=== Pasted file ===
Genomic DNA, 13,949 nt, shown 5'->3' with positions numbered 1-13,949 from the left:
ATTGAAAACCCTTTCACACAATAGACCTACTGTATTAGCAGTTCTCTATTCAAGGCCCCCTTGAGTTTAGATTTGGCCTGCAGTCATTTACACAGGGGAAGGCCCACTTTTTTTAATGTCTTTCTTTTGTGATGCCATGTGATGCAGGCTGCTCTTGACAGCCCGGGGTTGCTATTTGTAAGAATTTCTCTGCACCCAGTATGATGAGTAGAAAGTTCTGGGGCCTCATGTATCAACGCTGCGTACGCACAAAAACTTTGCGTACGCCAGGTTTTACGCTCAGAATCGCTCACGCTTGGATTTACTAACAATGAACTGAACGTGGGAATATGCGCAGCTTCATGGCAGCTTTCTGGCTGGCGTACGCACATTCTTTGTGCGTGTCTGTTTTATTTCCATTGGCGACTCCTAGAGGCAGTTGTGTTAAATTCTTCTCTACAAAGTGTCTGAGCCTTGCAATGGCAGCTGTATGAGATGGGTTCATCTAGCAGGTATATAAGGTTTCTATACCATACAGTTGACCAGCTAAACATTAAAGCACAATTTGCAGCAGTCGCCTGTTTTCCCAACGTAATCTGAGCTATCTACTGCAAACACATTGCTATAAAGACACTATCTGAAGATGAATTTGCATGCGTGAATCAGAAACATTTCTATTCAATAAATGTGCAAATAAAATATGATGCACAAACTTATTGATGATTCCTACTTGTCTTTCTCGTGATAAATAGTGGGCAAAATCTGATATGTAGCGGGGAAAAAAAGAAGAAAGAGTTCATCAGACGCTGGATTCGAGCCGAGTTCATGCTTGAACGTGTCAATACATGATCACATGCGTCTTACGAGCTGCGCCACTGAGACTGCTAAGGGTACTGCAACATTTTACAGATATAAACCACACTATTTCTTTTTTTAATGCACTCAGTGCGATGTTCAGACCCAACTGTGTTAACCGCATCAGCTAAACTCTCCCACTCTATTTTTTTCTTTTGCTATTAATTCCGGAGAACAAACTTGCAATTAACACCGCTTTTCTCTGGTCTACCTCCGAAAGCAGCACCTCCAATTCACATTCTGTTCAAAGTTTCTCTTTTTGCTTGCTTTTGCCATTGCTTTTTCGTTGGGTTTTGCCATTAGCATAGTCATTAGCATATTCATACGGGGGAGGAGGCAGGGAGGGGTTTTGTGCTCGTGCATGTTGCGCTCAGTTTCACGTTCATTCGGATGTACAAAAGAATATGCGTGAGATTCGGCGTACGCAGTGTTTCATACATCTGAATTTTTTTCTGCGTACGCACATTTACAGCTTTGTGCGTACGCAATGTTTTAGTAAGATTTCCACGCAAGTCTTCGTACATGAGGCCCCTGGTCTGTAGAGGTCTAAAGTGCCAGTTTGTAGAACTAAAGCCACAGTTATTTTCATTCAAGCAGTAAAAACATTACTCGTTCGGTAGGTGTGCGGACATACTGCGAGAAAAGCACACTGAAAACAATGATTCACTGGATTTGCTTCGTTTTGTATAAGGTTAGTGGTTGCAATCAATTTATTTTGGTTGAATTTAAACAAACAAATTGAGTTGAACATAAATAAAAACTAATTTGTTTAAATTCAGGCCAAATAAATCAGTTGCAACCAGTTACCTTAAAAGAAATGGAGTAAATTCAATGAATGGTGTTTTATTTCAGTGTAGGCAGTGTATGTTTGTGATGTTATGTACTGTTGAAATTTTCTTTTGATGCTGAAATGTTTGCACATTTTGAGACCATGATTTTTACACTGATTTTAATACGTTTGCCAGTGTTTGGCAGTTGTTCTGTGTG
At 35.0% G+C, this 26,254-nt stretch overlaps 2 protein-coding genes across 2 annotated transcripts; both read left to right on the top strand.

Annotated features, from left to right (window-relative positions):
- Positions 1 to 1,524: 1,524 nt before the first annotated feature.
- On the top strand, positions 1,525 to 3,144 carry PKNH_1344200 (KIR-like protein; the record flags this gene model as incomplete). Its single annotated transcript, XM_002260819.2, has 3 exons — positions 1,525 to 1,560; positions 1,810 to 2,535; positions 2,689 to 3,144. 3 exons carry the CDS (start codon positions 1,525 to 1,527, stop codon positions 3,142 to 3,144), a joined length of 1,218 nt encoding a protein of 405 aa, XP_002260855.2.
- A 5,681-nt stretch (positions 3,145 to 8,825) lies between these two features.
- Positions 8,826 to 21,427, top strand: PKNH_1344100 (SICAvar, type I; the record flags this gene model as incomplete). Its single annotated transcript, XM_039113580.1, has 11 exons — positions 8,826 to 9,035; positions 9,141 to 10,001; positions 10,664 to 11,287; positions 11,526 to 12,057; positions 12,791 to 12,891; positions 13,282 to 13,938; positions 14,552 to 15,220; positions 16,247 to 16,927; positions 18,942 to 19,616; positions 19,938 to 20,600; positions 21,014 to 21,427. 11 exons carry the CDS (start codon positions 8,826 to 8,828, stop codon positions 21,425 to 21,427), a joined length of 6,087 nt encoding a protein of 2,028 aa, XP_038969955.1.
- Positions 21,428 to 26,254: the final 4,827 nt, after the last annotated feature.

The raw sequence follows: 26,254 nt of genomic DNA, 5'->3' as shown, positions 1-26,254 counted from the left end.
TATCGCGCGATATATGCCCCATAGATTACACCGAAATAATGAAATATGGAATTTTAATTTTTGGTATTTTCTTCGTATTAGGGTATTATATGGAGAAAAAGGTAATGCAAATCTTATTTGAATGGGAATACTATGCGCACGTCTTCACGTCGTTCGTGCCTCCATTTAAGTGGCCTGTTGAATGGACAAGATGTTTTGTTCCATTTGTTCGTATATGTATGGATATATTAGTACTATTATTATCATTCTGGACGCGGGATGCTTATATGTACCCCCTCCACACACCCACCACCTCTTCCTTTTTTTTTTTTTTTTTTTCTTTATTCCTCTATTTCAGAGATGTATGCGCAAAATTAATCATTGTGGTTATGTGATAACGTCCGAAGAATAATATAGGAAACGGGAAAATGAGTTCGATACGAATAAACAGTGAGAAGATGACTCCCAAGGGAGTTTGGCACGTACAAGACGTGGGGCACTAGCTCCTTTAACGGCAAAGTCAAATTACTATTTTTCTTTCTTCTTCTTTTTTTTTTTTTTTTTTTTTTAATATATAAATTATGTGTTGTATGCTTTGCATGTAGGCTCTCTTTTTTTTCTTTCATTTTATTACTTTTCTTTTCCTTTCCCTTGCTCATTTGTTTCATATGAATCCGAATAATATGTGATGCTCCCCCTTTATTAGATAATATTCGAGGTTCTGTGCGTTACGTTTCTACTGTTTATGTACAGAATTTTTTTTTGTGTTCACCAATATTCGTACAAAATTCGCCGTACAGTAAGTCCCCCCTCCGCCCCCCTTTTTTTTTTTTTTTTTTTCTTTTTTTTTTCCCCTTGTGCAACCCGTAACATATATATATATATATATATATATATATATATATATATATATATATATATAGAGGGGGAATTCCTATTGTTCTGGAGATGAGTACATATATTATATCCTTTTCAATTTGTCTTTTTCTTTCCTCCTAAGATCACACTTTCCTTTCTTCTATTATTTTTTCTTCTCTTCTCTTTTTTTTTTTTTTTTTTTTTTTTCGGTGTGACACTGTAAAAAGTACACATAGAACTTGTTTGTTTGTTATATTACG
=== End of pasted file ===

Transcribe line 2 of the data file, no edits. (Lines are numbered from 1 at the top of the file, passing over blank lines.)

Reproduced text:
ATTGAAAACCCTTTCACACAATAGACCTACTGTATTAGCAGTTCTCTATTCAAGGCCCCCTTGAGTTTAGATTTGGCCTGCAGTCATTTACACAGGGGAAGGCCCACTTTTTTTAATGTCTTTCTTTTGTGATGCCATGTGATGCAGGCTGCTCTTGACAGCCCGGGGTTGCTATTTGTAAGAATTTCTCTGCACCCAGTATGATGAGTAGAAAGTTCTGGGGCCTCATGTATCAACGCTGCGTACGCACAAAAACTTTGCGTACGCCAGGTTTTACGCTCAGAATCGCTCACGCTTGGATTTACTAACAATGAACTGAACGTGGGAATATGCGCAGCTTCATGGCAGCTTTCTGGCTGGCGTACGCACATTCTTTGTGCGTGTCTGTTTTATTTCCATTGGCGACTCCTAGAGGCAGTTGTGTTAAATTCTTCTCTACAAAGTGTCTGAGCCTTGCAATGGCAGCTGTATGAGATGGGTTCATCTAGCAGGTATATAAGGTTTCTATACCATACAGTTGACCAGCTAAACATTAAAGCACAATTTGCAGCAGTCGCCTGTTTTCCCAACGTAATCTGAGCTATCTACTGCAAACACATTGCTATAAAGACACTATCTGAAGATGAATTTGCATGCGTGAATCAGAAACATTTCTATTCAATAAATGTGCAAATAAAATATGATGCACAAACTTATTGATGATTCCTACTTGTCTTTCTCGTGATAAATAGTGGGCAAAATCTGATATGTAGCGGGGAAAAAAAGAAGAAAGAGTTCATCAGACGCTGGATTCGAGCCGAGTTCATGCTTGAACGTGTCAATACATGATCACATGCGTCTTACGAGCTGCGCCACTGAGACTGCTAAGGGTACTGCAACATTTTACAGATATAAACCACACTATTTCTTTTTTTAATGCACTCAGTGCGATGTTCAGACCCAACTGTGTTAACCGCATCAGCTAAACTCTCCCACTCTATTTTTTTCTTTTGCTATTAATTCCGGAGAACAAACTTGCAATTAACACCGCTTTTCTCTGGTCTACCTCCGAAAGCAGCACCTCCAATTCACATTCTGTTCAAAGTTTCTCTTTTTGCTTGCTTTTGCCATTGCTTTTTCGTTGGGTTTTGCCATTAGCATAGTCATTAGCATATTCATACGGGGGAGGAGGCAGGGAGGGGTTTTGTGCTCGTGCATGTTGCGCTCAGTTTCACGTTCATTCGGATGTACAAAAGAATATGCGTGAGATTCGGCGTACGCAGTGTTTCATACATCTGAATTTTTTTCTGCGTACGCACATTTACAGCTTTGTGCGTACGCAATGTTTTAGTAAGATTTCCACGCAAGTCTTCGTACATGAGGCCCCTGGTCTGTAGAGGTCTAAAGTGCCAGTTTGTAGAACTAAAGCCACAGTTATTTTCATTCAAGCAGTAAAAACATTACTCGTTCGGTAGGTGTGCGGACATACTGCGAGAAAAGCACACTGAAAACAATGATTCACTGGATTTGCTTCGTTTTGTATAAGGTTAGTGGTTGCAATCAATTTATTTTGGTTGAATTTAAACAAACAAATTGAGTTGAACATAAATAAAAACTAATTTGTTTAAATTCAGGCCAAATAAATCAGTTGCAACCAGTTACCTTAAAAGAAATGGAGTAAATTCAATGAATGGTGTTTTATTTCAGTGTAGGCAGTGTATGTTTGTGATGTTATGTACTGTTGAAATTTTCTTTTGATGCTGAAATGTTTGCACATTTTGAGACCATGATTTTTACACTGATTTTAATACGTTTGCCAGTGTTTGGCAGTTGTTCTGTGTG